“Ease of use and implementation in practice is also important,” Gluck said. “Is this something that will be covered by health insurance or will patients have to pay out of pocket? Will a particular protocol have to be put in place in the practice? Will assistants need to be trained on how this new technology works? These are important considerations.

A bad decision

Getting burned by new technologies or the companies responsible for maintaining them is possible.

“When changes in ownership or priorities with the technology company occur, satisfaction with the cost and/or use of the technology may also change. Getting caught in a bad contract can jeopardize your practice both financially and technologically,” says Berg. “Sometimes a shift in priorities can mean that the systems you rely on aren’t regularly updated, (but it’s) vital to keeping your business up to date with patient expectations.”

Getting a good contract that covers all worst-case scenario concerns is extremely important to protect practices from these situations.

“When you make the decision to buy new technology, you want to work with the seller — your advocate with the tech company — to make sure you always have a contract in case things go wrong,” Berg says.

Lugo has been burned in the past by buying tech too early and buying things that didn’t work as expected.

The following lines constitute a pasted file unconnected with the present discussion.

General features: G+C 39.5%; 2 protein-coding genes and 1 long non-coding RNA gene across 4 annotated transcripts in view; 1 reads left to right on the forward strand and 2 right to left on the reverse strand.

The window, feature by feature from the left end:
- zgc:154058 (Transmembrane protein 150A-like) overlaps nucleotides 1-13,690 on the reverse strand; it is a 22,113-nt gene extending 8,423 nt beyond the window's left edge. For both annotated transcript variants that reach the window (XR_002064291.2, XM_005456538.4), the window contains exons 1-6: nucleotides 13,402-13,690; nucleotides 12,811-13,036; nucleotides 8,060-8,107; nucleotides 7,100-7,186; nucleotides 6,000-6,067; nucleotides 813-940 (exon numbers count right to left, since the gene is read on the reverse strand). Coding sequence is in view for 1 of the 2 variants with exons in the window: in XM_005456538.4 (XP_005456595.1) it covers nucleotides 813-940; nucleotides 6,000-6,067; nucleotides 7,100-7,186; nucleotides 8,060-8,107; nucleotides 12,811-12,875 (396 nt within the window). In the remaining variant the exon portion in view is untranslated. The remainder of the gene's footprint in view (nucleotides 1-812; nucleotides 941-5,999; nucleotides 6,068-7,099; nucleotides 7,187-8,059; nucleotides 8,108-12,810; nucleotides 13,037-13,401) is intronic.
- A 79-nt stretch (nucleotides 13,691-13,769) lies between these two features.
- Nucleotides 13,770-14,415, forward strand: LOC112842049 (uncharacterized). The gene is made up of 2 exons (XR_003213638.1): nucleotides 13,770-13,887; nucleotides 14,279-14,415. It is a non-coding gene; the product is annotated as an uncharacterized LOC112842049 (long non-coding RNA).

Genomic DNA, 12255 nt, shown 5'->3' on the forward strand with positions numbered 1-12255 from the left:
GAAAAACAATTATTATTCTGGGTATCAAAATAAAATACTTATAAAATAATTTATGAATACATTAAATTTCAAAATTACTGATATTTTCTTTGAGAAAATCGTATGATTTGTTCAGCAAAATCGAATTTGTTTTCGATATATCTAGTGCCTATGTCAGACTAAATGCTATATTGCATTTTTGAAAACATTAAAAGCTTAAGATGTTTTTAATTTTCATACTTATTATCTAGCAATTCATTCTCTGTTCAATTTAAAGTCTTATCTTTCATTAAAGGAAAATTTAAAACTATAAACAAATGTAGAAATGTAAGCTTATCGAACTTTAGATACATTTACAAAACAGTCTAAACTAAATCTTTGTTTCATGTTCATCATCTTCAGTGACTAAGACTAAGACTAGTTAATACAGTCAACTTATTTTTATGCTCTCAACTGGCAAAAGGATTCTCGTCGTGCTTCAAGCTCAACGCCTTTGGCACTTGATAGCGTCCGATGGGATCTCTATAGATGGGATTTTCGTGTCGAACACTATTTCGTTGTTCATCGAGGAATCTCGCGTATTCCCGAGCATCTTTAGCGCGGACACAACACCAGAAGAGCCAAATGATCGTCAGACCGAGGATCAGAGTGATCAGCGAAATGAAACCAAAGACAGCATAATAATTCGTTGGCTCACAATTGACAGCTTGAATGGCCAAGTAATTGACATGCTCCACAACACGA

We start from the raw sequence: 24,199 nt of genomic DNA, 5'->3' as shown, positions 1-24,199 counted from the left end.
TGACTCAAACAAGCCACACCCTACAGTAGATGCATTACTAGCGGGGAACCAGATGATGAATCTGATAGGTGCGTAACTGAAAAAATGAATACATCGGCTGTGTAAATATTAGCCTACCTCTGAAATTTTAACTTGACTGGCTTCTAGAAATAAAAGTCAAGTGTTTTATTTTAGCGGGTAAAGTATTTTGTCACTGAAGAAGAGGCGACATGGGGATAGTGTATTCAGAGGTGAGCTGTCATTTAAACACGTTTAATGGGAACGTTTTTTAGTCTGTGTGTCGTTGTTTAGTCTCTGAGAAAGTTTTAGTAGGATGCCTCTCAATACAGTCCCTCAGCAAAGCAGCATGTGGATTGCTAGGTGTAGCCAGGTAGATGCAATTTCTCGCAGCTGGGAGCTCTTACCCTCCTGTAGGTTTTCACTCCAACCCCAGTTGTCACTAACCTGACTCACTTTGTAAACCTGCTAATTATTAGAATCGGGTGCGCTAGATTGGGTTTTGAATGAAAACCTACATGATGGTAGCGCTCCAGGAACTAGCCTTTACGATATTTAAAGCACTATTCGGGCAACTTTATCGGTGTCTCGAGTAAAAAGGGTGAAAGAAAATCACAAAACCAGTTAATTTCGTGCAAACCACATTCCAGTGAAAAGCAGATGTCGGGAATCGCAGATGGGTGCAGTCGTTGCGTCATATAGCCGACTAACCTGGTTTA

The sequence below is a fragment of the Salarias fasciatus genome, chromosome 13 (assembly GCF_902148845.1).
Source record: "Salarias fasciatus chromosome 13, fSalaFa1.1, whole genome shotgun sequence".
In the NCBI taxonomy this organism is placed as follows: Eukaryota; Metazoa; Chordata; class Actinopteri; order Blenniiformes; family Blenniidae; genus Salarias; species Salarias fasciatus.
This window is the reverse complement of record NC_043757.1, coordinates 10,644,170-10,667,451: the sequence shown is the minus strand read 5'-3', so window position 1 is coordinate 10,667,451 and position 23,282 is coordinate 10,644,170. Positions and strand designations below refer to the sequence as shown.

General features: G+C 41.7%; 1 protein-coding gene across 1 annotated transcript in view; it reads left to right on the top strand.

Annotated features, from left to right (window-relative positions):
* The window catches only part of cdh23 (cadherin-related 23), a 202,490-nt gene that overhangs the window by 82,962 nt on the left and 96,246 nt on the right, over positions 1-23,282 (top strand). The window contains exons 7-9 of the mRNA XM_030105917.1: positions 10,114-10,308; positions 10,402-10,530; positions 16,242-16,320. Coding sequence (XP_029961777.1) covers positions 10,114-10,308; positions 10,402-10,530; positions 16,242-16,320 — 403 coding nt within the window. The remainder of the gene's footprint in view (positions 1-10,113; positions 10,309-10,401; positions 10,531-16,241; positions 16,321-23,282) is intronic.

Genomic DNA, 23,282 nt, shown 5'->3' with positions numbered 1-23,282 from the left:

“One of the most important things I’ve learned is not to buy until you’ve tried,” he says. “You have to make sure all questions are answered and instead of letting sales people tell you how great the system or technology is, you tell them what you need and ask for a demo of how it will work. . Be clear about your needs and expectations from the first conversation.

After all, it’s easy to be drawn in by bright colors and fancy gimmicks, but ultimately, if the technology wasn’t designed to meet the needs of your practice, it could disrupt your workflow and make things more difficult.

“Technology should be an enabler, not a hindrance,” says Lugo.

When is it time?

There are a few important questions to ask before purchasing new technology for the practice: What is their payment financial model — upfront, monthly? What are the termination conditions of our contract? What are the staffing requirements to make the new technology operational? What kind of training will staff need and how long will it take?

Matuszewski cites a popular saying in the industry: “If you’ve seen a practice, you’ve seen a practice.”

“Practice culture, willingness to change, and ongoing practice transformation activities vary from practice to practice,” says Matuszewski. “If I had the choice, I would rely on the opinions of physician organizations that review new technologies and are willing and able to test and support practice needs, from planning through implementation and support. .”

Lugo points out that what works for one practice may not work for another, so even with strong recommendations, a practice owner should consider whether it makes sense for them.

“An important aspect is ensuring compatibility with other systems,” he says. “I wouldn’t buy technology in isolation. I need technology that is malleable and has the functionality to grow, evolve, and collaborate. Healthcare is moving toward systems integration, and new technology must have that flexibility or it will be obsolete in a short time.